Have you ever walked by a flowering shrub or a tree bursting into autumn and wished you could capture it in knitting? As a rural forest dweller (yep, I literally live in the woods), I have a moment like that every time I step out my door. In this article, I’ll share some of my favorite ways to incorporate inspiration from nature into my knits!
Nature is chock-full of color palettes that look amazing when translated into yarn and knitwear. Next time you’re outside and see colors that excite you—whether it’s a patch of wildflowers, a sunset, or an unusual butterfly—take a photo. Then pull shades from your photo to guide your choices for your next multi-colored project. Or if you need a color palette and aren’t able to get into the great outdoors yourself, try searching a free stock photo site for nature images as I’ve done below. Most free photo editing softwares have an eyedropper tool that can be used to pull hues from photos. Palettes can also be found on Pinterest, where quite a few creators have done the work for you! Just typing in “nature palette” or “seasonal palette” will bring up dozens of ideas in a snap.
Tip #2: Stitch Patterns and Motifs
Knitters of the past also drew on nature for project inspiration, resulting in amazing stitch patterns inspired by leaves, branches, animals, and more. That tradition still continues today with designers like Mary P. Hunt, who create stunning original charts depicting creatures from the natural world. While many of these stitch patterns are more advanced, even simple stitches can reflect elements from nature. The textured stitch in my Ivygrown Cowl for Knotions is often referred to as parallelogram stitch, but my mind’s eyes always sees foliage fluttering on a vine.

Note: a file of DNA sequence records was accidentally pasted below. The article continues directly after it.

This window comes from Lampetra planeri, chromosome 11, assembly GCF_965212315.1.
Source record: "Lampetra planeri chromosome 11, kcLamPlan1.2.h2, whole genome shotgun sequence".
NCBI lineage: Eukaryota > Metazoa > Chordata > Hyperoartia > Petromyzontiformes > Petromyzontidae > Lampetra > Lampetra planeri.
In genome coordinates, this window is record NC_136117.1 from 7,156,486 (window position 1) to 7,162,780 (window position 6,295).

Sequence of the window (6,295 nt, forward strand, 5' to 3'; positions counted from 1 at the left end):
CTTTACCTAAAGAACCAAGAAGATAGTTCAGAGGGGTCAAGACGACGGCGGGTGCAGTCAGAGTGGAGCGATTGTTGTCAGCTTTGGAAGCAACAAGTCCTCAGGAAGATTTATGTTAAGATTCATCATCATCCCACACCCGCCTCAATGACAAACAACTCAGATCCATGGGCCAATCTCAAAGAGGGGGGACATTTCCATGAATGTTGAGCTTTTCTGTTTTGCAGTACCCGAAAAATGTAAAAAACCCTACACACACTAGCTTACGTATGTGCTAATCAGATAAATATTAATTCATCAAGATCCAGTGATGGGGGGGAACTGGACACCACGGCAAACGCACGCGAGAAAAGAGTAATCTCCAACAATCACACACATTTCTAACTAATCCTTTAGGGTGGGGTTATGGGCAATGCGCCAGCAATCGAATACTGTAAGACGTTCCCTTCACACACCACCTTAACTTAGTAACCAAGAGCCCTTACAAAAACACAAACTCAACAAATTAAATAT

`Even your yarn choice can bring a bit of nature to your knitting. Rustic yarns with tweed, slubs, or other “imperfections” mimic the beautiful irregularities of bark, stone, and beaches. These yarns aren’t always the most gentle on the skin, so if you prefer something softer, try hand-dyed tonals or speckles on superwash yarn. Colors in nature are never “flat”, i.e. without variation, and the fluctuating shades of hand-dyed yarns create a similar effect.`
It’s easy to forget, but the silhouette of a knitted garment can also be used to your advantage when creating a nature-inspired look. Man-made lines tend to be clean, precise and graphic with sharp angles. But lines in nature are softer and more graceful. If you’re looking to introduce a bit of subtle woodland adventurer or water fairy into your sweaters and shawls, choose flowing styles with sinuous lines.
Any of the tips above can be used in tandem—the sky (pun intended) is your limit! Try a leaflike colorwork stitch pattern in a moody autumn palette, or make a flowy sweater in a rustic yarn.
With that, go forth and incorporate some nature into your knits! Have fun, and always be looking around you for inspiration—because you know that fern your neighbor just planted? It might look amazing in a knit…
About the Author: Ruth Nguyen
Ruth Nguyen is a knit and crochet designer with more ideas than she can possibly make, and a yarn stash small enough that it could always use one more skein.
She regularly collaborates with indie designers and writes for craft publications, and is rarely seen without yarn in hand (if you discover the secret to knitting while sleeping, please pass it along). Her work can be found at redearthdesignstudio.com and on Ravelry as redearthknits.